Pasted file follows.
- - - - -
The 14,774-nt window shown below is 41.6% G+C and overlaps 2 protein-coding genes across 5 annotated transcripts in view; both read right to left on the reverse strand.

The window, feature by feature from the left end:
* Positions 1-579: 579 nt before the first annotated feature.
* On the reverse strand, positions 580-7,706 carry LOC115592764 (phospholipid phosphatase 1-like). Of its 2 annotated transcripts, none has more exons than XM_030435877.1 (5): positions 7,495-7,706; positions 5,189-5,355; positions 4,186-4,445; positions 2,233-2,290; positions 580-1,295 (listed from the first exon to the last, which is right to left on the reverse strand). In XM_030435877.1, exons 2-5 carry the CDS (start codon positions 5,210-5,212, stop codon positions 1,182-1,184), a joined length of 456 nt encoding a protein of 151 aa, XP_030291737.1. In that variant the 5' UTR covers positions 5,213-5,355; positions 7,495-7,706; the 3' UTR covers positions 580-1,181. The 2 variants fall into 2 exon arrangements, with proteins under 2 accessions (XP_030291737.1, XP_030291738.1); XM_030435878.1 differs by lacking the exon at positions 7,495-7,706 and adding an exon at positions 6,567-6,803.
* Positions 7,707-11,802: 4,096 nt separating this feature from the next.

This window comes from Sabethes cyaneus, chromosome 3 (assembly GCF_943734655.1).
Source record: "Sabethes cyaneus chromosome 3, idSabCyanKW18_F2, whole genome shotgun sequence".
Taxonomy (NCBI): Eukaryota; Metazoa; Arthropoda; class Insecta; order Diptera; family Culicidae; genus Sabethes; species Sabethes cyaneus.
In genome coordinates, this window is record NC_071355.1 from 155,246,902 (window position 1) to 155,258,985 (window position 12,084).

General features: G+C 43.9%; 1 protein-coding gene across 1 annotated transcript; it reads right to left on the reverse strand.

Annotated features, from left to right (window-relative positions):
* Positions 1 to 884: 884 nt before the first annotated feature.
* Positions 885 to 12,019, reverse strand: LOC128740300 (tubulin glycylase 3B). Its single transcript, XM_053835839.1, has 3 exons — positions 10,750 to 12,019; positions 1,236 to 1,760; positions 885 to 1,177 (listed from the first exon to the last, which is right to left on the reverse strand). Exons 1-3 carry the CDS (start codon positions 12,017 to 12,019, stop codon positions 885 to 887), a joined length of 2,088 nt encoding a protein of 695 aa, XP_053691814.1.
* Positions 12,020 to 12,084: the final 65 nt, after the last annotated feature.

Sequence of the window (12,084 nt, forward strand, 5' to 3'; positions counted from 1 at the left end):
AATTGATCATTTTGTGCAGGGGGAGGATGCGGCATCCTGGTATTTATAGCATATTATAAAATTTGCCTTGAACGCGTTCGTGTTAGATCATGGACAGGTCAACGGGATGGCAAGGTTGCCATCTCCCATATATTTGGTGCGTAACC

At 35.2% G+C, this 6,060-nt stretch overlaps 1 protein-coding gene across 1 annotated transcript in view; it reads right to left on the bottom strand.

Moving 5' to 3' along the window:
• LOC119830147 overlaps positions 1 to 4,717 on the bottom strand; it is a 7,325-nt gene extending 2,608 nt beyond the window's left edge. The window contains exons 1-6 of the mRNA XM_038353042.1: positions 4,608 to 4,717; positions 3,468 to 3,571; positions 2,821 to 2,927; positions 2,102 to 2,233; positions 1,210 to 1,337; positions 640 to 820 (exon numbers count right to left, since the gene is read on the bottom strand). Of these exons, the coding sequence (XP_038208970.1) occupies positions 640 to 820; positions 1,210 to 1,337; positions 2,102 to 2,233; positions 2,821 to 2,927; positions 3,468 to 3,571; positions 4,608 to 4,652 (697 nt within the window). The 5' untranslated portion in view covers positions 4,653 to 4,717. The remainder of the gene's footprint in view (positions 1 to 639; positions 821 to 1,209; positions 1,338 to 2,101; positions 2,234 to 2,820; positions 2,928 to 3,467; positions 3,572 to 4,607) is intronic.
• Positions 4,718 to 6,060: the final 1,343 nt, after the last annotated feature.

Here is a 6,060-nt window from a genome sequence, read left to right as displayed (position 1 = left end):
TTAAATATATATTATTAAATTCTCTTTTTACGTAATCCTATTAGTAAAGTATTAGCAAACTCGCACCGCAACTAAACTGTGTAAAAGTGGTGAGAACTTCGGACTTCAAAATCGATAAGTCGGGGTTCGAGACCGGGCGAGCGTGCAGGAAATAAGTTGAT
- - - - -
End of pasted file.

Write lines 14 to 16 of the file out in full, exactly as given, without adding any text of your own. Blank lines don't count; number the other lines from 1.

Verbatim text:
* Positions 12,020 to 12,084: the final 65 nt, after the last annotated feature.

Sequence of the window (12,084 nt, forward strand, 5' to 3'; positions counted from 1 at the left end):
AATTGATCATTTTGTGCAGGGGGAGGATGCGGCATCCTGGTATTTATAGCATATTATAAAATTTGCCTTGAACGCGTTCGTGTTAGATCATGGACAGGTCAACGGGATGGCAAGGTTGCCATCTCCCATATATTTGGTGCGTAACC